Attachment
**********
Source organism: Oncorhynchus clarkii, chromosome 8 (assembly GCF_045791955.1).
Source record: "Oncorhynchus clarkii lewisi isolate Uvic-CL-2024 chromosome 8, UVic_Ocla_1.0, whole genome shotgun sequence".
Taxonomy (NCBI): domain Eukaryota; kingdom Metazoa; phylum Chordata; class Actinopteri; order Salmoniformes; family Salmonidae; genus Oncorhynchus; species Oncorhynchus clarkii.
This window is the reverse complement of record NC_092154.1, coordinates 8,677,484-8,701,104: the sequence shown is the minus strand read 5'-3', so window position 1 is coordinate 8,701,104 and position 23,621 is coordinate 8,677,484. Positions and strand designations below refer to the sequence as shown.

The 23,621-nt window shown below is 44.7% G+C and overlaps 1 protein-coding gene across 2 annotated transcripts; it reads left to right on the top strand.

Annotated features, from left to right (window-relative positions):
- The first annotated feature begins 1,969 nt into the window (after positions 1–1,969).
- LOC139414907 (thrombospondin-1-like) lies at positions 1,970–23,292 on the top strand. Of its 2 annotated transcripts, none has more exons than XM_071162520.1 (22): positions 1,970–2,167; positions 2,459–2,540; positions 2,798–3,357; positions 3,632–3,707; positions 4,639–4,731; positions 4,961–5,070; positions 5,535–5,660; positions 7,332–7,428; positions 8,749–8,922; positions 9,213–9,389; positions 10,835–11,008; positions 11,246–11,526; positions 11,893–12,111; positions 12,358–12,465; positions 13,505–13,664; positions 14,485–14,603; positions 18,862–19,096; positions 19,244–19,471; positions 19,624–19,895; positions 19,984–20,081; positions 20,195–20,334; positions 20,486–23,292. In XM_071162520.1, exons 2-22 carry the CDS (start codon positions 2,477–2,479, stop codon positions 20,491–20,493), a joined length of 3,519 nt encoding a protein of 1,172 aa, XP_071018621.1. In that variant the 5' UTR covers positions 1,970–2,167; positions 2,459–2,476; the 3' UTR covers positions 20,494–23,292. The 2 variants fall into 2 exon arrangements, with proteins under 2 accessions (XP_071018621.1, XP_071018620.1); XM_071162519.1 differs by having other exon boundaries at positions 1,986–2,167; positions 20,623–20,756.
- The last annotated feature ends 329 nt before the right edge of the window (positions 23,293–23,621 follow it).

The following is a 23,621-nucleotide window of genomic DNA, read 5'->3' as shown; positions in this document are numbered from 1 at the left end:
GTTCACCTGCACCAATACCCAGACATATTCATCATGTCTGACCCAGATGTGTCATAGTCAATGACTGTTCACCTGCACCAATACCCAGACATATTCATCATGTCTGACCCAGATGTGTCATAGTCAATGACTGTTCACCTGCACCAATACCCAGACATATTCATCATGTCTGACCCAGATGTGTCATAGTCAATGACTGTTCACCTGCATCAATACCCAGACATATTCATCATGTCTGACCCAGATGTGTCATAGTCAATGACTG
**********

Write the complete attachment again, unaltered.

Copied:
Source organism: Oncorhynchus clarkii, chromosome 8 (assembly GCF_045791955.1).
Source record: "Oncorhynchus clarkii lewisi isolate Uvic-CL-2024 chromosome 8, UVic_Ocla_1.0, whole genome shotgun sequence".
Taxonomy (NCBI): domain Eukaryota; kingdom Metazoa; phylum Chordata; class Actinopteri; order Salmoniformes; family Salmonidae; genus Oncorhynchus; species Oncorhynchus clarkii.
This window is the reverse complement of record NC_092154.1, coordinates 8,677,484-8,701,104: the sequence shown is the minus strand read 5'-3', so window position 1 is coordinate 8,701,104 and position 23,621 is coordinate 8,677,484. Positions and strand designations below refer to the sequence as shown.

The 23,621-nt window shown below is 44.7% G+C and overlaps 1 protein-coding gene across 2 annotated transcripts; it reads left to right on the top strand.

Annotated features, from left to right (window-relative positions):
- The first annotated feature begins 1,969 nt into the window (after positions 1–1,969).
- LOC139414907 (thrombospondin-1-like) lies at positions 1,970–23,292 on the top strand. Of its 2 annotated transcripts, none has more exons than XM_071162520.1 (22): positions 1,970–2,167; positions 2,459–2,540; positions 2,798–3,357; positions 3,632–3,707; positions 4,639–4,731; positions 4,961–5,070; positions 5,535–5,660; positions 7,332–7,428; positions 8,749–8,922; positions 9,213–9,389; positions 10,835–11,008; positions 11,246–11,526; positions 11,893–12,111; positions 12,358–12,465; positions 13,505–13,664; positions 14,485–14,603; positions 18,862–19,096; positions 19,244–19,471; positions 19,624–19,895; positions 19,984–20,081; positions 20,195–20,334; positions 20,486–23,292. In XM_071162520.1, exons 2-22 carry the CDS (start codon positions 2,477–2,479, stop codon positions 20,491–20,493), a joined length of 3,519 nt encoding a protein of 1,172 aa, XP_071018621.1. In that variant the 5' UTR covers positions 1,970–2,167; positions 2,459–2,476; the 3' UTR covers positions 20,494–23,292. The 2 variants fall into 2 exon arrangements, with proteins under 2 accessions (XP_071018621.1, XP_071018620.1); XM_071162519.1 differs by having other exon boundaries at positions 1,986–2,167; positions 20,623–20,756.
- The last annotated feature ends 329 nt before the right edge of the window (positions 23,293–23,621 follow it).

The following is a 23,621-nucleotide window of genomic DNA, read 5'->3' as shown; positions in this document are numbered from 1 at the left end:
GTTCACCTGCACCAATACCCAGACATATTCATCATGTCTGACCCAGATGTGTCATAGTCAATGACTGTTCACCTGCACCAATACCCAGACATATTCATCATGTCTGACCCAGATGTGTCATAGTCAATGACTGTTCACCTGCACCAATACCCAGACATATTCATCATGTCTGACCCAGATGTGTCATAGTCAATGACTGTTCACCTGCATCAATACCCAGACATATTCATCATGTCTGACCCAGATGTGTCATAGTCAATGACTG